Baraat is procession of family, relatives, and friends of groom that accompany the groom to bride’s home for official wedding ceremony. Groom makes his way to the bride's home on a richly decked horse or in a car and “baraat” follows in different vehicles. Groom is given warm welcome by the bride’s family with flower garlands and rose petals. Family and relatives of the groom and the bride exchange glasses of juice or sherbet along with money. Guests are welcomed by the bride’s sisters by playfully hitting them with a stick wrapped and decorated with flowers.

Nikah

Nikah is purely Islamic official wedding ceremony that usually takes place at the bride’s home. Nikah is attended by close family members, relatives, and friends of groom and bride. Usually, the men and women are made to sit separately, in different rooms, or have a purdah, or curtain, separating them.

Nikah-naama (document of marriage contract) is registered in Nikah. The Nikahnaama contains several terms and conditions that are to be respected by both parties (bride & groom). It includes bride’s right to divorce her husband. Nikahnaama specifies “Meher,” the monetary amount the groom will give the bride. Meher includes two amounts; one that is due before the marriage is consummated and the other that is a deferred amount given to the bride at a time to be determined. The Meher guarantees the bride's freedom within the marriage, and acts as the bride's safety net.

The fathers of groom and bride (Walis) act as witnesses to the wedding. If father is not available, the senior male, brother or uncle performs the ceremony. Islamic Imam (called maulana or maulvi in Urdu) reads selected verses from the Quran and waits for the Ijab-e-Qubul (proposal and acceptance) of wedding. Usually, the groom's side makes proposal and the bride's side conveys her assent. Maulvi and witnesses (gavah) take the Nikahnaama to the bride and read it aloud to her. She accepts the Nikahnaama saying 'qabool kiya,' meaning 'I accept and signs it. The Nikahnaama is then taken to the groom and read aloud to him. He accepts saying 'qabool kiya and signs the document. The Maulvi and witnesses (gavah) also do sign the Nikahnaama contract and the wedding becomes legal. The Maulvi recites the Fatihah, the first chapter of the Quran, and various durud, or blessings to mark the closing of Nikah ceremony.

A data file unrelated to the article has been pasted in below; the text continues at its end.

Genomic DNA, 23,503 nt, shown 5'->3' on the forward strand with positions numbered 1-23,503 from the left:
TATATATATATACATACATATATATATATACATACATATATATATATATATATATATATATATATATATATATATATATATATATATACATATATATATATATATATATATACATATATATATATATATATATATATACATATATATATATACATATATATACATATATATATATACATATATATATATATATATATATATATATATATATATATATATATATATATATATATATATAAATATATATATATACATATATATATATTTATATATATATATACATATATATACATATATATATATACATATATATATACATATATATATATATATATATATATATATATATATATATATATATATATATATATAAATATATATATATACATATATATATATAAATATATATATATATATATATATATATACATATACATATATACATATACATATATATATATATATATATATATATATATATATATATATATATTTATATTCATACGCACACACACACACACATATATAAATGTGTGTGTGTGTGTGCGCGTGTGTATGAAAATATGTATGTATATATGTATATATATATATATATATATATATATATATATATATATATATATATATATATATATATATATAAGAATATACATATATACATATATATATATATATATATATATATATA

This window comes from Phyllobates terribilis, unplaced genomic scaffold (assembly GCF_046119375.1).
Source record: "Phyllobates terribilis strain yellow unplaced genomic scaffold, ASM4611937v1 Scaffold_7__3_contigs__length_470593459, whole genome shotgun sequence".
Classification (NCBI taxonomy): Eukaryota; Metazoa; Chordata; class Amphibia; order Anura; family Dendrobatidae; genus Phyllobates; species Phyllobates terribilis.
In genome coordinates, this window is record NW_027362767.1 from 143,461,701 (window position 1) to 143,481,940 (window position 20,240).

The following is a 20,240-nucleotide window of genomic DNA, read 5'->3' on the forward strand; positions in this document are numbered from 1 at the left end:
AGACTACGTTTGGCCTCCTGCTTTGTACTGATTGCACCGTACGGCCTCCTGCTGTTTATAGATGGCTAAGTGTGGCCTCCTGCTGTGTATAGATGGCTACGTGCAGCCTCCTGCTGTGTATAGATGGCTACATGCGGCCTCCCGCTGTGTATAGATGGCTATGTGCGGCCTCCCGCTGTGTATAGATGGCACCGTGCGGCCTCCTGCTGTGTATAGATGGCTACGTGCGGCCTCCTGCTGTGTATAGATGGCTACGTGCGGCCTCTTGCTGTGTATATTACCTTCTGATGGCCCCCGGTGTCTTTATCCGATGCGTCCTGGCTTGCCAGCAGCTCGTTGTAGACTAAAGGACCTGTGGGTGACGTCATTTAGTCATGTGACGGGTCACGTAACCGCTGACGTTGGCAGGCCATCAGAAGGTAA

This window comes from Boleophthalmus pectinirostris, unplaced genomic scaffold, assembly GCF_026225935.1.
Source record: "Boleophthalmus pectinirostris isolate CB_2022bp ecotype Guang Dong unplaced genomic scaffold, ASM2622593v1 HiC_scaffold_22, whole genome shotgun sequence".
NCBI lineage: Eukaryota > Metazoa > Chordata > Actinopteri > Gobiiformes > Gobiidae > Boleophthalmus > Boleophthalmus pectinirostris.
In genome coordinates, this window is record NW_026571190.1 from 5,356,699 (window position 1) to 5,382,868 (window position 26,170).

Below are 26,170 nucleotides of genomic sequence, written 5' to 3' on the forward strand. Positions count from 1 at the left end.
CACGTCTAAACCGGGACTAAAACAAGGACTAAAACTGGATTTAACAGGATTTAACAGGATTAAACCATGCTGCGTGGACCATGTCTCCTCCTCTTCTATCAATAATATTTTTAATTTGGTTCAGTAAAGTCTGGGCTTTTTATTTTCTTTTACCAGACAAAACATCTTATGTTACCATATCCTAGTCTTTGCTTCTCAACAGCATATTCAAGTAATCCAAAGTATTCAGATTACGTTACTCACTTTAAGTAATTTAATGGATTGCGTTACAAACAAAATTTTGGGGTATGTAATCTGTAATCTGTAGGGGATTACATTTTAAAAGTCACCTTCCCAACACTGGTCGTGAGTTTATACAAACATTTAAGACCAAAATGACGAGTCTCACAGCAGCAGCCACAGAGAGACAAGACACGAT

After the wedding is legally announced, dishes of dates and misri (unrefined sugar) are served to the groom's family. Groom is then escorted to his bride where he’s allowed to site beside his wife. This is the time when sisters-in-law of groom play pranks and tease the groom.

haadi

The main day of the wedding is called "shaadi", which is the bride's reception. The event takes place at the bride's house, where large wedding tents may be set up in the garden or a nearby place. It has also become very common to hold the event in a marriage hall or hotel. The bride's family is responsible for the reception and arrangements on this day.

The barat or grooms procession indicates the arrival of the groom's family and friends to the bride's house. The barat is often accompanied by the rhythms of a dhol (drum) as it arrives and is greeted with flowers garland and rose petals by the brides family. It is customary for the bride's sisters and friends to stop the barat from entering the arena until a sufficient amount of cash is given to them. This can lead to banter, usually harmless and just for fun, between the bride's sisters and friends on one side and the groom's brothers and friends on the other side.

The bride traditionally wears a red/pink/purple gharara, lehenga or shalwar kameez which is heavily embroidered; other bright colors may also be seen. The dress is always accompanied with heavy gold jewelery. The groom may wear a traditional dress such as sherwani with a sehra or turban though some may prefer to wear a western inspired